1. Increase 001 8140.0400 by $40,500.00 (Storm Water Contractual)
2. Decrease 001-1990.0400 by $40,500.00 (Contingent Account)
b) On motion of TRUSTEE SCHMIDT, seconded by TRUSTEE WIEGMAN, the following resolution was adopted unanimously by the Board of Trustees of the Village of Croton-on-Hudson, New York
WHEREAS, various projects have either been completed or are in need of additional funds to complete overdrawn projects without resorting to additional borrowing; and
WHEREAS, the Treasurer wishes to move un-borrowed balances from the Capital Fund to the General Fund Transfer to Capital account (001-9953-0900), and then amend the following Capital Fund accounts by transferring funds to the following accounts;
Increase 3-1620.0200.0001.0054 by $ 16,951.88 (Municipal Bldg Security)
Increase 3-1620.2007.0000.0000 by $ 5,000.00 (Municipal Bldg Lift)
Increase 3-3120.0200.0304.0096 by $ 385.58 (Defibrillator’s)
Increase 3-7140.0200.9900.0045 by $ 21,986.95 (Duck Pond Dredging)
Increase 3-8660.0200.0001.0049 by $ 1,012.65 (Harrison St. Playground)
Decrease 3-1640.0200.9900.0035 by $ 20,572.21 (Butler Building)
Decrease 3-3410.2011.0000.0000 by $ 3,660.00 (Fire House Plans)
Decrease 3-5110.0200.0203.0079 by $ 5,139.15 (Digester Removal)
Decrease 3-7140.0200.0203.0089 by $ 15,965.70 (Senior Citizen Bus)
WHEREAS, the Treasurer wishes to return borrowed balances from Capital Fund projects that have been completed with unspent appropriations to the Debt Service Fund for the following accounts:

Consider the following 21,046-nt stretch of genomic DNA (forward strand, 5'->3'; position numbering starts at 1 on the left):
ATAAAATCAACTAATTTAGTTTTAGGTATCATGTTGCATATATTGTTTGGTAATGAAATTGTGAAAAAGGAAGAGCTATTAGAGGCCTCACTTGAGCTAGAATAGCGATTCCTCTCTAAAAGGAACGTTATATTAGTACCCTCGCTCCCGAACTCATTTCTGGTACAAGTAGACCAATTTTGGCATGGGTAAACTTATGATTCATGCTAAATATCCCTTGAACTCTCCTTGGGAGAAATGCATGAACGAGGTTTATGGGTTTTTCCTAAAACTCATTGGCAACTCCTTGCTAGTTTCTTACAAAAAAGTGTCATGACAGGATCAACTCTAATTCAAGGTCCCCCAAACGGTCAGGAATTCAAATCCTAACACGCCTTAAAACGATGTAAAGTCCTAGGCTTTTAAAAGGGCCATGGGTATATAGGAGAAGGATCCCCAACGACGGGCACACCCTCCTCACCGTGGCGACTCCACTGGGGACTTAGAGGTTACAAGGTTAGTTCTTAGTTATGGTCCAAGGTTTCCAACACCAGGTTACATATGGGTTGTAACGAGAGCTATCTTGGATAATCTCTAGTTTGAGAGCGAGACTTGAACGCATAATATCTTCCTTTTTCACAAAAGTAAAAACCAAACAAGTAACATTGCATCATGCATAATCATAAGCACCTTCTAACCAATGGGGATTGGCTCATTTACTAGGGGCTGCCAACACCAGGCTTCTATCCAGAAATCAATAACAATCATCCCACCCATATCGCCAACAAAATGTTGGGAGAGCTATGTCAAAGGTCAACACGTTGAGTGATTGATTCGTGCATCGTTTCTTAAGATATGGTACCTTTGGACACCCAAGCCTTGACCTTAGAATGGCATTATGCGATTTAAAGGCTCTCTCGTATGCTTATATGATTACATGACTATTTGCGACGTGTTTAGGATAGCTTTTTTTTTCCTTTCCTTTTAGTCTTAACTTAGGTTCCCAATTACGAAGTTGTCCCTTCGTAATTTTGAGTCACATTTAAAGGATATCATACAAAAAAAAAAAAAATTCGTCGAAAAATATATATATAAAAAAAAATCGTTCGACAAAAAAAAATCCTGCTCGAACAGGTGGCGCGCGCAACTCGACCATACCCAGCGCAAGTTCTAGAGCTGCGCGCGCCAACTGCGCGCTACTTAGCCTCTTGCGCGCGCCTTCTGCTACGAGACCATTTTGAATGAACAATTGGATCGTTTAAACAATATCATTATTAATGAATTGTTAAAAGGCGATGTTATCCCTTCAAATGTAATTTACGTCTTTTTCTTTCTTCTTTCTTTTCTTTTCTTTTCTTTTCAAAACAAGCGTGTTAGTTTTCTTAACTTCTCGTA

Decrease 3-1640.0200.9900.0034 by $ 30,817.48 (Garage Water Recycling)
Decrease 3-5130.0200.0203.0087 by $ 345.80 (Pool Car)
Decrease 3-7140.0200.0203.0088 by $ 345.80 (Rec. Car)
Decrease 3-8120.0200.0102.0070 by $ 670.00 (Palmer Ave. Sewer)
Decrease 3-8660.0200.9900.0038 by $ 42.30 (Handicap Trail)
Now therefore be it resolved that the Village Treasurer amend the 2003 -2004 General Fund, Capital Fund and Debt Service Fund to reflect these changes.
c) On motion of TRUSTEE GRANT, seconded by TRUSTEE WIEGMAN, the following resolution was unanimously adopted by the Board of Trustees of the Village of Croton-on-Hudson, New York:
WHEREAS, Local Law No. 3 of 2003 was approved at a regular Village Board Meeting held on October 7, 2003; and